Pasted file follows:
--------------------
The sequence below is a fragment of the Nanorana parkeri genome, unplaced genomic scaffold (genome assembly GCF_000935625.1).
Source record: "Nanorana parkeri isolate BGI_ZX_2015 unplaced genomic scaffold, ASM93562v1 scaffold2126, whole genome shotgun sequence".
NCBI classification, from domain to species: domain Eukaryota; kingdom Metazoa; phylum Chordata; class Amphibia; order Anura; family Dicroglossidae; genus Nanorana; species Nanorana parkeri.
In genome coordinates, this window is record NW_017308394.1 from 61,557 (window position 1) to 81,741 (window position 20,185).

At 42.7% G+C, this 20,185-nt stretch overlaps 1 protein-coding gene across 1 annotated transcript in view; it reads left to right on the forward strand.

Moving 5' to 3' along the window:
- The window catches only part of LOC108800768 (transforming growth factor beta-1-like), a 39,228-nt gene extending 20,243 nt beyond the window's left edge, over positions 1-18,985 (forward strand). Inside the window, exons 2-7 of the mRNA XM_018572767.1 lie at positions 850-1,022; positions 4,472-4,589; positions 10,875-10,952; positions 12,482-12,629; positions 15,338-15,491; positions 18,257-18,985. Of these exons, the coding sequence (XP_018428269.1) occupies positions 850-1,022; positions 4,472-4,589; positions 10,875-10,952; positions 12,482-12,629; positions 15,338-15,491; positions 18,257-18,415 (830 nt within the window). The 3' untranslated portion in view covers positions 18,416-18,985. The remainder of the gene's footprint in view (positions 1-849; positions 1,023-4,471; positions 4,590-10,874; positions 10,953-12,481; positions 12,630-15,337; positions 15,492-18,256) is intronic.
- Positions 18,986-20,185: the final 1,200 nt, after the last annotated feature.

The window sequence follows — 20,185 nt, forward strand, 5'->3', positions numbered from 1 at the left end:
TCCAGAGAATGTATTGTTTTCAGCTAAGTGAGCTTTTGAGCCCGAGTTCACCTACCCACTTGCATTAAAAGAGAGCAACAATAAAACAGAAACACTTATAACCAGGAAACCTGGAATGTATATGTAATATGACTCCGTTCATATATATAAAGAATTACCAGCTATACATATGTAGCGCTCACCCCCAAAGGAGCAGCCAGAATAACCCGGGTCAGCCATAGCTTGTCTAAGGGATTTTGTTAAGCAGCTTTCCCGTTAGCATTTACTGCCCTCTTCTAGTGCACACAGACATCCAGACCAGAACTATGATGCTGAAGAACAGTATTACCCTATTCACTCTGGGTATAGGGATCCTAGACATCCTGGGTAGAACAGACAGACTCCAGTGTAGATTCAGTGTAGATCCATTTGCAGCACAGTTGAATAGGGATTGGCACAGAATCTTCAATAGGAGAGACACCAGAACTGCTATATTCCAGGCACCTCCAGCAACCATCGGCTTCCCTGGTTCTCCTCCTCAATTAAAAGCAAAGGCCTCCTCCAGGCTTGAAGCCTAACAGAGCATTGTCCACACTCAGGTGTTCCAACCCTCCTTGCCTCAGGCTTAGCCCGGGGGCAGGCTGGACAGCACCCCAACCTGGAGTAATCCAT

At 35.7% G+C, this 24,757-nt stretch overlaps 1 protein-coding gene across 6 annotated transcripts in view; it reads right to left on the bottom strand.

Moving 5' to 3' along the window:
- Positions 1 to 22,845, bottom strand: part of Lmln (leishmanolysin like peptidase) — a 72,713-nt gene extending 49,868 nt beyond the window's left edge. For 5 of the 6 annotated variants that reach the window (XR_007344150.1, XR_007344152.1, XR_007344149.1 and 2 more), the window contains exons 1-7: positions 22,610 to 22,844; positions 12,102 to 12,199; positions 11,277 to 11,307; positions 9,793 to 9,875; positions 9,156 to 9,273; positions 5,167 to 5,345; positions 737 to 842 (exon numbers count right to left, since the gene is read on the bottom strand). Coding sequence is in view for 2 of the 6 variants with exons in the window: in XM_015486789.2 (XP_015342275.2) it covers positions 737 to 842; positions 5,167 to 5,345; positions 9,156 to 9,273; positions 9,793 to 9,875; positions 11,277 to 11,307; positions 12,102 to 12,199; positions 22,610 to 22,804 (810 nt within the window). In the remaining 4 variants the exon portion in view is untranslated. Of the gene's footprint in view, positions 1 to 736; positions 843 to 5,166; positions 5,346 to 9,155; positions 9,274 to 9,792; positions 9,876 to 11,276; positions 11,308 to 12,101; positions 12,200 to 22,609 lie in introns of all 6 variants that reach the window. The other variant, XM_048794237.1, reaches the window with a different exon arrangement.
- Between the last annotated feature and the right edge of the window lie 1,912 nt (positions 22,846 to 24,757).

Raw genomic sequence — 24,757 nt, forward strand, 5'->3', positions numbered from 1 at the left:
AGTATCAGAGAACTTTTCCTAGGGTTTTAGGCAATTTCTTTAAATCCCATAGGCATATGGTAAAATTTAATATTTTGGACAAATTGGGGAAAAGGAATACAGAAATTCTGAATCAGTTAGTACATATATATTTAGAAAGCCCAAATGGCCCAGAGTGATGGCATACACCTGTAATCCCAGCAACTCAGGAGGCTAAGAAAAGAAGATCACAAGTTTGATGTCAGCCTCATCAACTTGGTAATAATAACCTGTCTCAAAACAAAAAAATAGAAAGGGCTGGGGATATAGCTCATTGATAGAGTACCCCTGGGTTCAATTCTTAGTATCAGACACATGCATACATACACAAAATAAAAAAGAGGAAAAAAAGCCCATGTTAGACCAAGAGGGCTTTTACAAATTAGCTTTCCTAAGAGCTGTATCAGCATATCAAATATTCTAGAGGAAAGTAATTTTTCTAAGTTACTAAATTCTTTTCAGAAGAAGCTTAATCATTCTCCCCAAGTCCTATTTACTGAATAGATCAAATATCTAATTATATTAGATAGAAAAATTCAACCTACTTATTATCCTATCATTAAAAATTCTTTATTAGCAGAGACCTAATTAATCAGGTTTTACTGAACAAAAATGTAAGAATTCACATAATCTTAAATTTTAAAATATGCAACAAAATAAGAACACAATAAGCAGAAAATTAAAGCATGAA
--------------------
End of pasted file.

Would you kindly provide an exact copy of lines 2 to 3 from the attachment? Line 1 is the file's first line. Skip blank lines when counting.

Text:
Source record: "Nanorana parkeri isolate BGI_ZX_2015 unplaced genomic scaffold, ASM93562v1 scaffold2126, whole genome shotgun sequence".
NCBI classification, from domain to species: domain Eukaryota; kingdom Metazoa; phylum Chordata; class Amphibia; order Anura; family Dicroglossidae; genus Nanorana; species Nanorana parkeri.